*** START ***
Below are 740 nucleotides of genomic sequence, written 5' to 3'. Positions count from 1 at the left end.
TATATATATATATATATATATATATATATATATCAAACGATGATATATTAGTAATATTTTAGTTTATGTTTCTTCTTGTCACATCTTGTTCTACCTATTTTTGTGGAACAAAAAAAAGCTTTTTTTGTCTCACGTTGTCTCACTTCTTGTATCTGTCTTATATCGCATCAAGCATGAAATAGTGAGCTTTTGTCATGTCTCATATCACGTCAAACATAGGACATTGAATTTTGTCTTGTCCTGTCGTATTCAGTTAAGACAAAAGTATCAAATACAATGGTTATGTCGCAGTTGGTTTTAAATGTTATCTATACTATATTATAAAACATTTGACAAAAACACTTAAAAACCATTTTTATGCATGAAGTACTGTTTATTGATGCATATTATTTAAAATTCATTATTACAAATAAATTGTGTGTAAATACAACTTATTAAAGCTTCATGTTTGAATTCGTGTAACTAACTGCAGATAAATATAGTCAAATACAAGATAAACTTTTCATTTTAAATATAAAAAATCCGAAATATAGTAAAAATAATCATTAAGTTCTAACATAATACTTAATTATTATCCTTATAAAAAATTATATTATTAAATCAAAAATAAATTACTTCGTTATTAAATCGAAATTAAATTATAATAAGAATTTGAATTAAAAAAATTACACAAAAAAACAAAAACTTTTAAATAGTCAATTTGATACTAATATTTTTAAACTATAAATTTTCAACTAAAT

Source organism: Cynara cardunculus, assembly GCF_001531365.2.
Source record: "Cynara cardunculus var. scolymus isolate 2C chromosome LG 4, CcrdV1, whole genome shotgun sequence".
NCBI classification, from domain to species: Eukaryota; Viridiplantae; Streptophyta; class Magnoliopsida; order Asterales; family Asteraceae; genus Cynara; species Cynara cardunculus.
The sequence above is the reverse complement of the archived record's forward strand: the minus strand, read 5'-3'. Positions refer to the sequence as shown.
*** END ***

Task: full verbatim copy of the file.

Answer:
Below are 740 nucleotides of genomic sequence, written 5' to 3'. Positions count from 1 at the left end.
TATATATATATATATATATATATATATATATATCAAACGATGATATATTAGTAATATTTTAGTTTATGTTTCTTCTTGTCACATCTTGTTCTACCTATTTTTGTGGAACAAAAAAAAGCTTTTTTTGTCTCACGTTGTCTCACTTCTTGTATCTGTCTTATATCGCATCAAGCATGAAATAGTGAGCTTTTGTCATGTCTCATATCACGTCAAACATAGGACATTGAATTTTGTCTTGTCCTGTCGTATTCAGTTAAGACAAAAGTATCAAATACAATGGTTATGTCGCAGTTGGTTTTAAATGTTATCTATACTATATTATAAAACATTTGACAAAAACACTTAAAAACCATTTTTATGCATGAAGTACTGTTTATTGATGCATATTATTTAAAATTCATTATTACAAATAAATTGTGTGTAAATACAACTTATTAAAGCTTCATGTTTGAATTCGTGTAACTAACTGCAGATAAATATAGTCAAATACAAGATAAACTTTTCATTTTAAATATAAAAAATCCGAAATATAGTAAAAATAATCATTAAGTTCTAACATAATACTTAATTATTATCCTTATAAAAAATTATATTATTAAATCAAAAATAAATTACTTCGTTATTAAATCGAAATTAAATTATAATAAGAATTTGAATTAAAAAAATTACACAAAAAAACAAAAACTTTTAAATAGTCAATTTGATACTAATATTTTTAAACTATAAATTTTCAACTAAAT

Source organism: Cynara cardunculus, assembly GCF_001531365.2.
Source record: "Cynara cardunculus var. scolymus isolate 2C chromosome LG 4, CcrdV1, whole genome shotgun sequence".
NCBI classification, from domain to species: Eukaryota; Viridiplantae; Streptophyta; class Magnoliopsida; order Asterales; family Asteraceae; genus Cynara; species Cynara cardunculus.
The sequence above is the reverse complement of the archived record's forward strand: the minus strand, read 5'-3'. Positions refer to the sequence as shown.